With every baby boomer in America turning age 65 by 2030, Finra is moving to step up protections for senior investors by proposing a rule to put restrictions on registered representatives being named a beneficiary, executor, trustee or any other position of trust for a customer.

Finra President and CEO Robert Cook called Finra’s proposal “a careful step in this area where we have seen concerns but are trying to build on the firm practices we’ve seen to date.

“We feel we can raise the bar,” Cook said yesterday at the self-regulatory organization's Senior Investor Protection Conference in Washington, D.C.

Some firms employ an outright ban on the practice of reps becoming beneficiaries or taking on other positions of trust with customers, but others have no procedures designed to protect investors who are greying in droves, Cook said. By 2034, Americans age 65 and older are projected to outnumber U.S. children under age 18. That has authorities and regulators across the country concerned about increasing financial exploitation of the seniors and elderly.

The Finra proposal would require that all reps decline being named a beneficiary of a customer’s estate or receiving a bequest from a customer’s estate unless the rep provides written notice to their firm and receives written permission from the firm. The same written notice and approval would be required by reps who are named an executor or trustee or who are given power of attorney or similar positions on behalf of a customer, according to the proposed rule.

“This rule would require that advisors give notice to the firm, which would be expected to exercise a reasonable approach to decide if it is appropriate for a rep to be a beneficiary or a trustee,” Cook said. “We are trying to not be too prescriptive, but to set up notice and procedures where reasonable oversight would need to happen."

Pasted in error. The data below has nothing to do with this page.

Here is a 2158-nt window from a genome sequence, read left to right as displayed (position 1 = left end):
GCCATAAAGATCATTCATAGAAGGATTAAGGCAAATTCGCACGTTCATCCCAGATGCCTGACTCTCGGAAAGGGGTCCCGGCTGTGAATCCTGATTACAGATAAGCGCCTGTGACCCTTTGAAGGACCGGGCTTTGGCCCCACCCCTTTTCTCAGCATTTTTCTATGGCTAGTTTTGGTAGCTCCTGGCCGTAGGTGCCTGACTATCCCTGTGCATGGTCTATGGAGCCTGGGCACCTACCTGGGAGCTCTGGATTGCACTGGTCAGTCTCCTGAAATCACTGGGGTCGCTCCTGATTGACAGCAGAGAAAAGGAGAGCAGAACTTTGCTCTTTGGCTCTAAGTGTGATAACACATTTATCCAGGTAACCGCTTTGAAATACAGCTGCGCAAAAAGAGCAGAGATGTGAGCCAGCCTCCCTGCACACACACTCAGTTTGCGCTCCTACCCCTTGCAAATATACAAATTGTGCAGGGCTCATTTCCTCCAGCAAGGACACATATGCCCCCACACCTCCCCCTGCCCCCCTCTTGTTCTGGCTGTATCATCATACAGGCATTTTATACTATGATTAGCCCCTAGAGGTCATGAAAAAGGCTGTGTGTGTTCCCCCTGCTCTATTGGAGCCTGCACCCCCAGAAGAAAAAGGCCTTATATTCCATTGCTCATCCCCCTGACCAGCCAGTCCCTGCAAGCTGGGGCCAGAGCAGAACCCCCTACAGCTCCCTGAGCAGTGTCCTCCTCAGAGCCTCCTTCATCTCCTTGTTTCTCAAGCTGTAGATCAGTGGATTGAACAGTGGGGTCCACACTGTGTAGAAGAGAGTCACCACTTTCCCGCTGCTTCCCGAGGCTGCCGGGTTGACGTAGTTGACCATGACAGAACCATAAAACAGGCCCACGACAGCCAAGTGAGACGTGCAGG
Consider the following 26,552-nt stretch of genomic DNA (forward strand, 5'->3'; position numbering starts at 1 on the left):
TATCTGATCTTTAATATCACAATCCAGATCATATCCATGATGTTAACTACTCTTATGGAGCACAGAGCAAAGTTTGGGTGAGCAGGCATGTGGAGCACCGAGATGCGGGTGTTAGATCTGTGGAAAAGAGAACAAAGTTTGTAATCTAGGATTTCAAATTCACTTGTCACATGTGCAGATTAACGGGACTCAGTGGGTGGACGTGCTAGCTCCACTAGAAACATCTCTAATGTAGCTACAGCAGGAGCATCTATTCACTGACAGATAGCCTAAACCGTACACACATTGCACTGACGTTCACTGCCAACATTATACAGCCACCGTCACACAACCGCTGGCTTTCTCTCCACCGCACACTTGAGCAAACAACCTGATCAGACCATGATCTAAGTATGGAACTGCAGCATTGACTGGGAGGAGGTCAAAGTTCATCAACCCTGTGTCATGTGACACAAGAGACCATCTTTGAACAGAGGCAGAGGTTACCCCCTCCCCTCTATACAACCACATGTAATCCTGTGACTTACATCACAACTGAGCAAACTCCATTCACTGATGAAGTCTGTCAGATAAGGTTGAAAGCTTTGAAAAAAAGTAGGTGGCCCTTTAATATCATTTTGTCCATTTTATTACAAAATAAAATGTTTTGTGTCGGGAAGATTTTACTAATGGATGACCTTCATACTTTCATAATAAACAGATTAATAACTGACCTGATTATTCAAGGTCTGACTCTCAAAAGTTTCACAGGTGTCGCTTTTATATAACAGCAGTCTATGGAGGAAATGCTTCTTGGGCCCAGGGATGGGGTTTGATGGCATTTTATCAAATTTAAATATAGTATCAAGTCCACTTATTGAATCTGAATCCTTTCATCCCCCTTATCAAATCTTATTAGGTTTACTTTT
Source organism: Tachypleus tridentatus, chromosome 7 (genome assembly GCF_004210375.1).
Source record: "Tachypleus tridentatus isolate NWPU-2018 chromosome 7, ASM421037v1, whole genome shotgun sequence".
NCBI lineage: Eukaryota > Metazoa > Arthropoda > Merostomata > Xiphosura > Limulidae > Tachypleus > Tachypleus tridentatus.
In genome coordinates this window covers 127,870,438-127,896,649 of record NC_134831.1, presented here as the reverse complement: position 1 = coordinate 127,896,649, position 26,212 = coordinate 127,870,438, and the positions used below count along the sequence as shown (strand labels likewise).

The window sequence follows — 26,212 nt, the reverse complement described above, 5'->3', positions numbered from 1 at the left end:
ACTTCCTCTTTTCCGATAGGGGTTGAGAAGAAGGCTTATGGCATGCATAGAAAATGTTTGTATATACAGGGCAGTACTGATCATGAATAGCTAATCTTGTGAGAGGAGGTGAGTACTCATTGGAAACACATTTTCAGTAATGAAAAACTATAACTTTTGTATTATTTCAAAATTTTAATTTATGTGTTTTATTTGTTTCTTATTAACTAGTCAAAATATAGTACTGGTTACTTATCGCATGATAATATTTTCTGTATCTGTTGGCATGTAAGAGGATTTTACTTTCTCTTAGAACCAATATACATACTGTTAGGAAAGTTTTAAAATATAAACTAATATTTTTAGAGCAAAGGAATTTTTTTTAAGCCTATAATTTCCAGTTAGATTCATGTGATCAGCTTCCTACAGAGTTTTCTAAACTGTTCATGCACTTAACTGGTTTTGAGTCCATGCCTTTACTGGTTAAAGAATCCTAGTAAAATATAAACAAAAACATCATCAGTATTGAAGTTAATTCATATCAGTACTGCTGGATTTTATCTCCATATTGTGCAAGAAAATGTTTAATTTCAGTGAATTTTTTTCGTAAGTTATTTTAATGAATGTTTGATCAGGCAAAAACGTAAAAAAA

The proposal also gives firms some guidance on when they should reject such requests.

"Approval should be given only when the member firm has made a reasonable determination that the registered person assuming such status does not present a risk of financial exploitation that the proposed rule is designed to address,” the rule states.

Finra said it wants firms to consider the following factors when determining if a rep should be a named a customer beneficiary or person of trust:

• Any potential conflicts of interest.
• The length and type of relationship between the customer and rep.
• The customer’s age.
• The size of any bequest relative to the size of a customer’s estate.
• Whether the customer has a mental or physical impairment that renders the individual unable to protect his or her own interests.
• Any indication of improper activity or conduct with respect to the customer or the customer’s account (e.g., excessive trading).
• Any indication of customer vulnerability or undue influence of the registered person over the customer.

Under the proposal, broker-dealers would be required to keep all their written determinations for a minimum of three years. If they decide a rep can become a beneficiary or person of trust, the firm will be required to supervise the rep’s compliance with the conditions, the regulator said.

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